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2.0 – Movie Review

Okay, this is not going to a generally favorable review overall, but I’d still recommend you to go watch 2.0 for the sheer technical brilliance this film is loaded with. Shankar’s films have always been technically rich – the guy’s always got the best people on his crew – but all of them had a moment or two with the audience where the emotional connect was evident. Till now.

2.0 comes as a sequel to the 2010 film Enthiran. Enthiran had its share of flaws, but it sort of balanced the action and emotion quotients. The problem was more pronounced, all the emotions very genuine and overall, there was a “feel” to the film that was wrapped in gorgeous, awe-inspiring VFX and what not. 2.0 is LITERALLY the updated version of Enthiran, but clearly the update was only on the tech front. 8 years have passed, and VFX has clearly gotten better – so trust Shankar to push the envelope yet again. If I had to pick top 5 Indian movies which KILLED it in the technical front, Shankar’s movies will take the lion’s share.

2.0 brings up an interesting problem, but fails to understand it completely. So here’s what we know – we’re using mobile phones way too much, and the signals and the mobile towers and pretty much everything connected to excessive mobile phone usage is threatening the environment. 2.0 tries to talk about how it’s affecting the bird kingdom.

There’s a lot of jargon thrown in – positive energy, negative energy, neutralization, de-neutralization….you get the drift – but I am afraid all this jargon is a product of very rudimentary research done by the team. “Let’s throw in complicated jargon, people will think  we’ve done our homework”.

The fact of the matter is this – subjects like this need extensive research before you make a film out of them. Especially if it’s about something that’s become a default in all our lives. Forget research, let’s talk about the emotional connect. You have the gargantuan task of making the audience root for the cause of minimizing mobile phone usage while the very same audience is staring at their phones because they’re bored AF of the film (when you’re not showing applaud-worthy VFX, that is). This very topic is such that you cannot take sides concretely – and I get that – which basically warrants the necessity of a villain you can root for. The stakes are too high in this story, but the arguments very weak.

Akshay Kumar looks the part as Pakshiraja (the amount of thought that went into naming this guy is basically the digit after the decimal in the film’s title), but fails to bring any heft to the character he’s playing (partly because of it being one-note, and maybe even because he doesn’t know the language, or is working for the fat-paycheck here). Talking about working for pay-checks alone, we have the ever-dependable Adil Hussain just bringing nothing to the table because this role just doesn’t demand that much from the talented actor. Amy Jackson is the most aptly cast person in this whole unit, second probably to only Rajini himself. Here’s something you’ll probably never hear me say again – Amy Jackson was good. Because she plays a humanoid capable of very little emotion. So acting becomes one less thing to worry about for her. Shankar is happy with her spending time with the makeup crew instead.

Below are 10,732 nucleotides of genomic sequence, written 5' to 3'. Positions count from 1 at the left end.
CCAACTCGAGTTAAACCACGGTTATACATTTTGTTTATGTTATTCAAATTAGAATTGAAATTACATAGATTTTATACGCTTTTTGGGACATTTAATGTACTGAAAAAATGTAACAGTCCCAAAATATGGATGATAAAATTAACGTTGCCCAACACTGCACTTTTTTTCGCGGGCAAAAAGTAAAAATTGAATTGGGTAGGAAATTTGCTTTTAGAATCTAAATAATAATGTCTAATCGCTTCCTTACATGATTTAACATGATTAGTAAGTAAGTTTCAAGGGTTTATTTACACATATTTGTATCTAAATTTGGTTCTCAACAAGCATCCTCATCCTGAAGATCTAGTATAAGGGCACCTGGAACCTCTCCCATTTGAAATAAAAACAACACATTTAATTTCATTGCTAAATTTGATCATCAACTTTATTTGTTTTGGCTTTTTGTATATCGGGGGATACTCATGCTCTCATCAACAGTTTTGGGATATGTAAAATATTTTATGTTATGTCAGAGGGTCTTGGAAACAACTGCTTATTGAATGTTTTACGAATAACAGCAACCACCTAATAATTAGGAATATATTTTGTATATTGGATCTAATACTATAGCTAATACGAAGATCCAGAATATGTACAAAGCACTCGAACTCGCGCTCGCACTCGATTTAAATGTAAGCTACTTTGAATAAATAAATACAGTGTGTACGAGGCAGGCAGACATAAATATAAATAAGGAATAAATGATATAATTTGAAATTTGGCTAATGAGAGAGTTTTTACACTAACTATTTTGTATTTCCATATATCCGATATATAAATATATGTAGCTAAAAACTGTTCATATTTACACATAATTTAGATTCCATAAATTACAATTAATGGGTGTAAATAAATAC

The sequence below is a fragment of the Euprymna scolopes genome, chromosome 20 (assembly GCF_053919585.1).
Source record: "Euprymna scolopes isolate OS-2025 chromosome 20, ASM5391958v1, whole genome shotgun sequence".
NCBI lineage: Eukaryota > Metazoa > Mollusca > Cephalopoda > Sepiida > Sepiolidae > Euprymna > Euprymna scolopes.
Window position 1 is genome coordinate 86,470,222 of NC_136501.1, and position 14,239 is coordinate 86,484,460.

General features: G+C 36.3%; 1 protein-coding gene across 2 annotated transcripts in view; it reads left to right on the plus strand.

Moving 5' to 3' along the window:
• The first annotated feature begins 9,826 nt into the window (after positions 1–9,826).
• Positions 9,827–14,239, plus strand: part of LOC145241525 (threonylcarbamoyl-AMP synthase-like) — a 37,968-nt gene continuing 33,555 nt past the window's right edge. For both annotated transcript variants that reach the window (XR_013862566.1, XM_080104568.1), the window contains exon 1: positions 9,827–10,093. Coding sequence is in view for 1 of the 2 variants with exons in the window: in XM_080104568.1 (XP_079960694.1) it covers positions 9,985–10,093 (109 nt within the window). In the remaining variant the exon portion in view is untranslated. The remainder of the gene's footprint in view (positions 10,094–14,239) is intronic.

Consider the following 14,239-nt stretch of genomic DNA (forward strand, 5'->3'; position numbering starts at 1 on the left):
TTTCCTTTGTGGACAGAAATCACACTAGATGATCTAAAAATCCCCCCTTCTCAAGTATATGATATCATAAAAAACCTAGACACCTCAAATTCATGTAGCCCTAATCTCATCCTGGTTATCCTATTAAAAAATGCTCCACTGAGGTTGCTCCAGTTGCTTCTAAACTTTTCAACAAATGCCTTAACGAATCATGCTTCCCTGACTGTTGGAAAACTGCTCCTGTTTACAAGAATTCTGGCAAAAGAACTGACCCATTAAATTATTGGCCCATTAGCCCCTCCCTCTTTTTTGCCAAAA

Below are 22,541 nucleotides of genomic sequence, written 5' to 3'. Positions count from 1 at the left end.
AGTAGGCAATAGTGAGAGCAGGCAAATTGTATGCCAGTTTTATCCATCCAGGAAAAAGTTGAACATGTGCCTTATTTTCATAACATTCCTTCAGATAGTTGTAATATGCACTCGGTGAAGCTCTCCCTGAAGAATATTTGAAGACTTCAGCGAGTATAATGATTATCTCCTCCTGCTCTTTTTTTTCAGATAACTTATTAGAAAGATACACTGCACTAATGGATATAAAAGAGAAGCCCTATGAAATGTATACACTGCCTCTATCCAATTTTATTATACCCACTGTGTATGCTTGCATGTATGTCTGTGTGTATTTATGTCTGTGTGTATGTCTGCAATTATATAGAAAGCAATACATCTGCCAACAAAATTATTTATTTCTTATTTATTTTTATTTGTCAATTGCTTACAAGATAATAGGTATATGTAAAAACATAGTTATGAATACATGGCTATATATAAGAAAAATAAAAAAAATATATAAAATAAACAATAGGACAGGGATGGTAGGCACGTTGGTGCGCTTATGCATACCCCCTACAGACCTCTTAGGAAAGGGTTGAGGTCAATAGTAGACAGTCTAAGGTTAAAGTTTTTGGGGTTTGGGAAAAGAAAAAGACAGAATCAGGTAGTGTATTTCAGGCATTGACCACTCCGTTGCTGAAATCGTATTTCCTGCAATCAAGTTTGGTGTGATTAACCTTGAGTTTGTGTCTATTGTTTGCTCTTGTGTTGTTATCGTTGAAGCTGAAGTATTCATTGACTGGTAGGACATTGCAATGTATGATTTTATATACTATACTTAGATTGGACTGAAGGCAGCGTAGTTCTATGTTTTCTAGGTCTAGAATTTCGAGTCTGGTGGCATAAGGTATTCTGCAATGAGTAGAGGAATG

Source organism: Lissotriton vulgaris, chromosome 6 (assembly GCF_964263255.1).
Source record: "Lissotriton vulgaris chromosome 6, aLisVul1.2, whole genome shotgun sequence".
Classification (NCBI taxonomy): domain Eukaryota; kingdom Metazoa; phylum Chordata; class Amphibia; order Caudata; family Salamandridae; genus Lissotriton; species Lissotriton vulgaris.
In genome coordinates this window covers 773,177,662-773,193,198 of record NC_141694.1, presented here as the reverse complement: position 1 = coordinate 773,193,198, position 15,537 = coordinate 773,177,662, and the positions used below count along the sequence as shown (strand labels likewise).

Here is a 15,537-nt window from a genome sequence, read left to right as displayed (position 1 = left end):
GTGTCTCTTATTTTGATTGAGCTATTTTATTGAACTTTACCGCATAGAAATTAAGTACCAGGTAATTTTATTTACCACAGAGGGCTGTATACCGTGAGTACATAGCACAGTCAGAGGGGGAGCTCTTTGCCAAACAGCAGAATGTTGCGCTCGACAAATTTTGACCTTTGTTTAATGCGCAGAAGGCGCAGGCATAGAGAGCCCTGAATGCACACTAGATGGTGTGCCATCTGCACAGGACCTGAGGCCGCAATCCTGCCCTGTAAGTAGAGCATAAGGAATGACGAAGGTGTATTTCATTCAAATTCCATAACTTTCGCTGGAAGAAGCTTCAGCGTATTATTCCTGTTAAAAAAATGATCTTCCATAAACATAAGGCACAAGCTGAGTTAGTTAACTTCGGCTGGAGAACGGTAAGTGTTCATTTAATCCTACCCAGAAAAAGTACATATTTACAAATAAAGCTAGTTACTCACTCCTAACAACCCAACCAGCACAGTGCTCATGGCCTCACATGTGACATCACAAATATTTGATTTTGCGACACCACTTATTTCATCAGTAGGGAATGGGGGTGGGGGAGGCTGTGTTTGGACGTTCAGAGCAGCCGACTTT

Regardless of how much I shit on the other aspects of this film, I need to give credit where it’s due. WHAT A VISUAL TREAT! But hold on, a movie cannot be JUST that. After a point it becomes too much and you start wondering when VFX will be out of the screen for JUST ONE MINUTE AT LEAST. The background music is good, but overdone as well. It feels like Shankar knows that his product lacks in depth and is seeking filler material in the form of VFX and BGM and cinematography. This could actually be true, because I am sure Shankar knows this stuff sells.

If they ever make a 3.0, which I’m sure they will (there are hints in the movie), I just don’t want it to be like this. I mean, this formula could go on like this, making hundreds of crores, without actually meaning much. We need the story back in Shankar’s films, even if it’s at the cost of pausing on the tech front for a while.

One quick rant before I end this review: AR Rahman – it’s bulliguvvaa, not bulliguvaa. FFS, stop butchering Telugu.

I’m going with 2.0 out of 5 for 2.0! Recommended but forgettable. Never thought I’d write a sentence like that ever.

PS: All the images used are YouTube screen-grabs from the film’s official trailer. The featured image is taken from BookMyShow.com



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